He stated that the aussies didn’t want the beef of the slant 6 due to weight issues, and they wanted the engine as light as possible. He said that the aussie block was very flexible compared to the slant 6, so much so that the first few test mules flexed to the point that the oil pan gaskets would not seal, so they had to add material as necessary.
        Murilee, you are partially correct about the 318 poly. It will physically fit into an A body, they have a generously sized engine compartment and will take a big block or even a hemi, even though it’s a tight squeeze. However, the 273 was conceived primarily because they wanted a more compact, lighter engine fitting for the A body chassis.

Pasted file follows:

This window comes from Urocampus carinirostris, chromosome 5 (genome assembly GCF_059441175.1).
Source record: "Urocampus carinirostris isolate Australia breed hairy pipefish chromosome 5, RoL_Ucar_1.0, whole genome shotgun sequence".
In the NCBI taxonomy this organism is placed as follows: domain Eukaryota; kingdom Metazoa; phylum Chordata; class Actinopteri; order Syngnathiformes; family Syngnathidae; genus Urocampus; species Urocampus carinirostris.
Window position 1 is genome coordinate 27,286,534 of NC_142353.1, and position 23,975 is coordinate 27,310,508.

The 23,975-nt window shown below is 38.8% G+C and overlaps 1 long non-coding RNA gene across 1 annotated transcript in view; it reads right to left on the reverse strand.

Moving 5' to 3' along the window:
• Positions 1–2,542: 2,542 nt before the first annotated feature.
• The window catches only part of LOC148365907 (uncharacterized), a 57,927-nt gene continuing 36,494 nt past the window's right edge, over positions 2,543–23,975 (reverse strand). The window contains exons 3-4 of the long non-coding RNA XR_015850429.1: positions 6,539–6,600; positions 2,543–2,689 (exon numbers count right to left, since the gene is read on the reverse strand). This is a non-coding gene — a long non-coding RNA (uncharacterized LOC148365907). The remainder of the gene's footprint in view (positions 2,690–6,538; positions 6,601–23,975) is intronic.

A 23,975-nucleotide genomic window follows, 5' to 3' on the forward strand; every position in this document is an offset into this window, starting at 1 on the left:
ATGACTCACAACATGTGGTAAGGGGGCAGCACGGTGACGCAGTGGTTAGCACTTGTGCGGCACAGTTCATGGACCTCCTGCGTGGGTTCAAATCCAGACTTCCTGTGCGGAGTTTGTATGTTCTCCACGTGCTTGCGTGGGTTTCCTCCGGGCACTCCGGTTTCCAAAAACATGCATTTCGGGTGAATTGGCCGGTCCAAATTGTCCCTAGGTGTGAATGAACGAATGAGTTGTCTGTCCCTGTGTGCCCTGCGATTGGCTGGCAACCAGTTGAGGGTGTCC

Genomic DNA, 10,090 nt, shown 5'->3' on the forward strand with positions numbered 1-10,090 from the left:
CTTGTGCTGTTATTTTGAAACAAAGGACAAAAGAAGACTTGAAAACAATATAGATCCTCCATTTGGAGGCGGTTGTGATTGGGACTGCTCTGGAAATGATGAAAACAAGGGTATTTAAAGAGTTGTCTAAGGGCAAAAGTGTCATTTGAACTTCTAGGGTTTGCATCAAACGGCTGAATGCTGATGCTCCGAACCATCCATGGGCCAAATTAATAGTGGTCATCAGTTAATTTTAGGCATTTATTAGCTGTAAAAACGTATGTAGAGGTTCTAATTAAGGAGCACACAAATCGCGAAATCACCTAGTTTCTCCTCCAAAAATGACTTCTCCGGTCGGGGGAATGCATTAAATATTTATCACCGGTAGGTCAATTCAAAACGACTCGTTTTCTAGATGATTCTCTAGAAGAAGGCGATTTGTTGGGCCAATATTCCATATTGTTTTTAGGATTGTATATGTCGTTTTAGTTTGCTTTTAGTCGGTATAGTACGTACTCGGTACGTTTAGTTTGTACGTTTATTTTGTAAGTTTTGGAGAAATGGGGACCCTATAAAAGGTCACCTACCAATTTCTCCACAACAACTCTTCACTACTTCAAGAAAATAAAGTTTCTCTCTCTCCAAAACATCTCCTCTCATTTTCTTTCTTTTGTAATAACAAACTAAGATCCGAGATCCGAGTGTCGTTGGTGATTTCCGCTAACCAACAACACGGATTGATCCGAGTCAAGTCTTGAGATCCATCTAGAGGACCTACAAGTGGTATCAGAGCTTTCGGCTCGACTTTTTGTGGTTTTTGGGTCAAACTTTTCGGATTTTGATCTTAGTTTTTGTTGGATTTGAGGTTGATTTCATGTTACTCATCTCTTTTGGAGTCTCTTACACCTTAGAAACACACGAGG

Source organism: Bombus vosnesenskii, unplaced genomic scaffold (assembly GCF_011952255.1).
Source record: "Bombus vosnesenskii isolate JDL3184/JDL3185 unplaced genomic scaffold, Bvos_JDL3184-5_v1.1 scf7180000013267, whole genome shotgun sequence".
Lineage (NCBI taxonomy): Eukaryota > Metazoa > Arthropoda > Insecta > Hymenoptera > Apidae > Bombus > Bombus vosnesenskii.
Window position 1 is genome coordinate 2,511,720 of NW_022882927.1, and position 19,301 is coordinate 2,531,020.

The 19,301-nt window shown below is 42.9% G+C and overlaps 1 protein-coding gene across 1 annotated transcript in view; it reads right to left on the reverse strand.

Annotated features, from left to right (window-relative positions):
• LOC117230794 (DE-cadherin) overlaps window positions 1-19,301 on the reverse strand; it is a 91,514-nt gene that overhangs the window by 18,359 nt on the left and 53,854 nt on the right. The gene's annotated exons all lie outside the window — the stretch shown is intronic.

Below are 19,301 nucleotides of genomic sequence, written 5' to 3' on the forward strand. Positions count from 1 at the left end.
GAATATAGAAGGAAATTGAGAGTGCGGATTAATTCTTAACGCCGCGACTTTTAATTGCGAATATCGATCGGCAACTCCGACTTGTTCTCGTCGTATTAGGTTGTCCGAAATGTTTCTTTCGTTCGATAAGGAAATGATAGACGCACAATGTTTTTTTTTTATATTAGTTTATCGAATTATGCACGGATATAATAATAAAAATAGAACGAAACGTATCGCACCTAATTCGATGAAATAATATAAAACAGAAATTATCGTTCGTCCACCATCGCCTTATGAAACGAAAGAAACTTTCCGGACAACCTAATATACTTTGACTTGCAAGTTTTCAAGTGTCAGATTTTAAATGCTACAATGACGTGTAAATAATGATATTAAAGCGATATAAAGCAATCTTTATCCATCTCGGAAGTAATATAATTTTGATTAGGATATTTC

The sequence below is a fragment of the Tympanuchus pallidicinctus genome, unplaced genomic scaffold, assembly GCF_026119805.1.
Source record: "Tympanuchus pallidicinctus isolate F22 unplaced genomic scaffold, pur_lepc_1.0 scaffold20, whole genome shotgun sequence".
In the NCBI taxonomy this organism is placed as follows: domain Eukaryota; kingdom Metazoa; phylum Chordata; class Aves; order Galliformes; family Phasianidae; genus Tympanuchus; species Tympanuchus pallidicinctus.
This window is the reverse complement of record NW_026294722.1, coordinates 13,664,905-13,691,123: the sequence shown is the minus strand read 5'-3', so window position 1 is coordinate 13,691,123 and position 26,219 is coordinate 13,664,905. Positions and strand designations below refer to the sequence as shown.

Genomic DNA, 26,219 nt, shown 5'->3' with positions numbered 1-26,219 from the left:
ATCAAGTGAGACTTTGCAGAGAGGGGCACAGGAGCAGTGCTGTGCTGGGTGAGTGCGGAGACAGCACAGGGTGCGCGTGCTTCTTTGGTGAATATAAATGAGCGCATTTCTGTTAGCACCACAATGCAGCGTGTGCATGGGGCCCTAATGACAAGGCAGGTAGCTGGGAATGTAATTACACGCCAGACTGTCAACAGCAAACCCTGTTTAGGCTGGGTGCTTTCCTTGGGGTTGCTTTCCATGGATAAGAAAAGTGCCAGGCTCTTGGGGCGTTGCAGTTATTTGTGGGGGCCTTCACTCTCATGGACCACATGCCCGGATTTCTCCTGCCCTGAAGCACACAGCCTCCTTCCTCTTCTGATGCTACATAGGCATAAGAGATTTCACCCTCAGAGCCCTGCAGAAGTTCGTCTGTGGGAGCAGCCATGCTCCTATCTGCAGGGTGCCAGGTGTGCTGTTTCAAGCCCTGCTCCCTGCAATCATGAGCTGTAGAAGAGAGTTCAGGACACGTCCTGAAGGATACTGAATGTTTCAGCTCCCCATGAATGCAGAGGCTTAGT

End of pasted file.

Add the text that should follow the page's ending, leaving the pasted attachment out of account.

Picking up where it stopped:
• avatar

    It’s obviously personal feelings, but I feel more strongly about that car going to the crusher than almost any of the others. That or an old Falcon or Nova/Chevy II

    • 0 avatar
      Sinistermisterman

      I agree. Any car which makes it this far (i.e. over 40 years) should be given a second chance, rather than be shredded.

    • 0 avatar
      GoesLikeStink

      It looks to be in far better shape than my recently sold commuter 65 Dart Wagon. The interior, fenders, bumpers, all in better shape. And I got a grand for mine. Hell those tail lights are worth a few hundred by themselves judging by the pics of their shape. I would have loved to find one in this condition while I still had my wagon.

  • avatar
    SteveMar

    My dad used to drive a copper colored 1966 Dart, but with the base 170 straight 6 and a three on the tree manual. It ran under all conditions. Not a lot of pep, but you could usually wring out enough oomph holding it in gear. Was pretty bare bones, like this car.

    Would have lasted forever had it not gotten totaled by some kids who stole and took a joyride not knowing how to shift the transmission.